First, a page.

Monday, October 7, 2013

Haven 4.04: "Lost and Found"

This week on Haven:
 
A little girl goes missing from her bedroom.  The girl's mother had put to bed, and heard the sound of laughter coming from the room; she assumed it was her daughter, playing, but no.  Not so much.  It was something more like this:
 
 
 

That is a douen (pronounced du-WIN), which, according to Wikipedia, is a creature from Trinidadian folklore.  Give the producers of Haven credit for coming up with a monster that hasn't been done to death; conceptually, this is a strong idea, one of the better, more X-Filesesque ones the show has ever had.

The execution is another story.  When we finally see the creatures -- not in security-cam footage (as above), but actually present -- they look ridiculous.  They are -- along with three kidnapped children and an adult who is at the center of this business -- dancing in a circle, singing "Ring Around the Rosie."

Have we learned nothing from television and film of the past fifty years?  Do we not know that trying to make one child seem creepy is one thing, but trying to make multiple children seem creepy simultaneously is another?  Do we not know that singing -- especially singing kid songs -- is the wrong way to achieve this?  And by "we," I mean the producers of Haven.

These scenes wreck what is otherwise a decent little episode.  Check out this screencap of the incredibly rubber-looking hands on feet on one of the douen (seen in the aftermath of the "we all...fall...DOWN" part of "Ring Around the Rosie":

 
 
  
Yikes.
  
Elsewhere, Lexie and Colin Ferguson -- whose name, evidently, is William (a thing that I swear was not divulged until this week) -- are still in the bar(n), talking it out.  Jennifer overhears them, specifically hearing them talk about how the bar(n) is dying, and if Lexie/Audrey doesn't get out while she still can, she'll die with it.  "It's a space between two worlds," says William, "one that's been badly damaged."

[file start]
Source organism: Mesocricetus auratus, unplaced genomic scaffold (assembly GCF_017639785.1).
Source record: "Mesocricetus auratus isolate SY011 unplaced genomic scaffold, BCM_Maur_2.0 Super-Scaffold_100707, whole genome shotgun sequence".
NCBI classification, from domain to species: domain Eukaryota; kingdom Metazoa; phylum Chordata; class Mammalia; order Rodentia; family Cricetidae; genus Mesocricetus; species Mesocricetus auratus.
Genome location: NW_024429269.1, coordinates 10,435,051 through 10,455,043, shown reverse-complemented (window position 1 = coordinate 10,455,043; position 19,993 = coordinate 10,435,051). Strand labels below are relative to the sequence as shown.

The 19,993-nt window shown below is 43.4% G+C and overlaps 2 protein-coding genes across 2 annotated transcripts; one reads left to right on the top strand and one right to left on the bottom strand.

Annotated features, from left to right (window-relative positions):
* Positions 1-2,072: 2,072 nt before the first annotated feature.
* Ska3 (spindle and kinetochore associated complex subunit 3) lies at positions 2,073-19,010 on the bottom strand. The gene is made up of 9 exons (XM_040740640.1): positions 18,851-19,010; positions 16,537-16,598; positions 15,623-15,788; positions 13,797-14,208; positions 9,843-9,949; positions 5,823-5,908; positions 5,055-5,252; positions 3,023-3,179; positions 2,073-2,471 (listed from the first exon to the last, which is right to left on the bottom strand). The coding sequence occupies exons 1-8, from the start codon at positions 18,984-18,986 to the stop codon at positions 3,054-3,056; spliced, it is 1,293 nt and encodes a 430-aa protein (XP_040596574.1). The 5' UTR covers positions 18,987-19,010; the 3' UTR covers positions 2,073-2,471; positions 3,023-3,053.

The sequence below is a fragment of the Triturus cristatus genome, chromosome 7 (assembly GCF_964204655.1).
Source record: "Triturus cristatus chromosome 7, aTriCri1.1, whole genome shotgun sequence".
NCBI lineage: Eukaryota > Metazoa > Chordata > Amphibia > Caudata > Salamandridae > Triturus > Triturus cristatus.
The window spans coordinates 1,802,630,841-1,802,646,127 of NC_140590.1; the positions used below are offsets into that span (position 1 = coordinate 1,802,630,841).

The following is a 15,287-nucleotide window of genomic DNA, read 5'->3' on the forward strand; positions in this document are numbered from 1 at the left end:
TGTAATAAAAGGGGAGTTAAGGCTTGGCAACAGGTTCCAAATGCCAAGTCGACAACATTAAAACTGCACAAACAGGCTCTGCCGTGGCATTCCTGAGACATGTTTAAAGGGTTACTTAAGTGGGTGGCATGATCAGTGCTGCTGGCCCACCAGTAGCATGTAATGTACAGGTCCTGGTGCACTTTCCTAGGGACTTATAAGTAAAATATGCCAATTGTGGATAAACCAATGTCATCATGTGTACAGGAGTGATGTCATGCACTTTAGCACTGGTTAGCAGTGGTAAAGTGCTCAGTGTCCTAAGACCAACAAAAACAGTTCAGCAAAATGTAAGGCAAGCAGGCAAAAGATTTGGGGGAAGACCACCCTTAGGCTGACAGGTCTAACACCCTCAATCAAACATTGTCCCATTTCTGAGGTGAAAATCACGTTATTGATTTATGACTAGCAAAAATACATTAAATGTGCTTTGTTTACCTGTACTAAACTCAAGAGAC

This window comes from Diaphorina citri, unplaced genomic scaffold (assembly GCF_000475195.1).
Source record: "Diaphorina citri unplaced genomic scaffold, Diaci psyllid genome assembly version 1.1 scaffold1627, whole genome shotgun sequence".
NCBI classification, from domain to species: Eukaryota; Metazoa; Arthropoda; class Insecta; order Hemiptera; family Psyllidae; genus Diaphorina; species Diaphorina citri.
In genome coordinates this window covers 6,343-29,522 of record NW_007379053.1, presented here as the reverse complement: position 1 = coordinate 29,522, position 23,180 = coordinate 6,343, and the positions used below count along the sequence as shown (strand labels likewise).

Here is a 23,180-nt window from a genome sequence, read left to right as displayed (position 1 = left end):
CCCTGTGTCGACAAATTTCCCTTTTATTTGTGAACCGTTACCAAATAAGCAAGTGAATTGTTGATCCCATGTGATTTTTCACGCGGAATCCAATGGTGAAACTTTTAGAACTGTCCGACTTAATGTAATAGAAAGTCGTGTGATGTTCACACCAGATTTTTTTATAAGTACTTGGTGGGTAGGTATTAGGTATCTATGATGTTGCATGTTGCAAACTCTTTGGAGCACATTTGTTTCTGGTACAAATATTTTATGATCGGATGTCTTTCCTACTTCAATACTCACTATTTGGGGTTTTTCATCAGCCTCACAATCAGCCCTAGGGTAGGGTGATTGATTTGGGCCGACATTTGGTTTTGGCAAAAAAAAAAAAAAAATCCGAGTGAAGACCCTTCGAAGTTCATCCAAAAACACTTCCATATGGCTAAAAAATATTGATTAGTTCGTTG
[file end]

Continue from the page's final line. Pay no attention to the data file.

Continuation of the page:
Nathan hears about this from Duke, and freaks out a little bit.  This causes Jennifer to get all tense and stuff, which causes Duke to teach her yoga as a means of calming her down and getting her to relax enough to start hearing Audrey again.  This is ridiculous, but it leads to Emma Lahana doing yoga on-screen, and I am fine with that, so back off, alright?!?

Eventually, Jennifer is able to find a door in the middle of the field where the barn used to be, and in the bar(n) Lexie also finds a door.  William tells her she has to go through it, and that when she gets to the other side she will be whoever she most wants to be.

As it turns out, she must most want to be Lexie, because that's exactly who she is when she gets back to our reality.  She has no idea who Nathan and Duke are.

Who else saw that coming?

I'm being snarky, but I did enjoy most of the episode.  I get the feeling this series is probably never going to turn into something that I would nominate for Emmy awards, but even with the lousy singing-creepy-kids scenes, I thought was a decent episode.  I continue to be interested in the main storyline; I also continue to wonder why the series can't just focus on that and let the Trouble of the Week stuff go, but I guess that's simply not in the cards.

3 comments:

  1. I have 12 of these episodes on my dvr. I like the show but we stopped watching it bc the end would always be some sappy song playing while the actors look far off in the distance or at each other.
    Do they still do that every episode?
    -mikeC

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    Replies
    1. Hah! How sad is it that I know EXACTLY what you're talking about? I agree that that was/is an annoying tic that the show has used entirely too often.

      I'm happy to report that through four episodes, they have not done it a single time this season. Maybe the CW sued them for it or something.

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  2. Haha nice. Thanks for the update.
    -mikeC

    ReplyDelete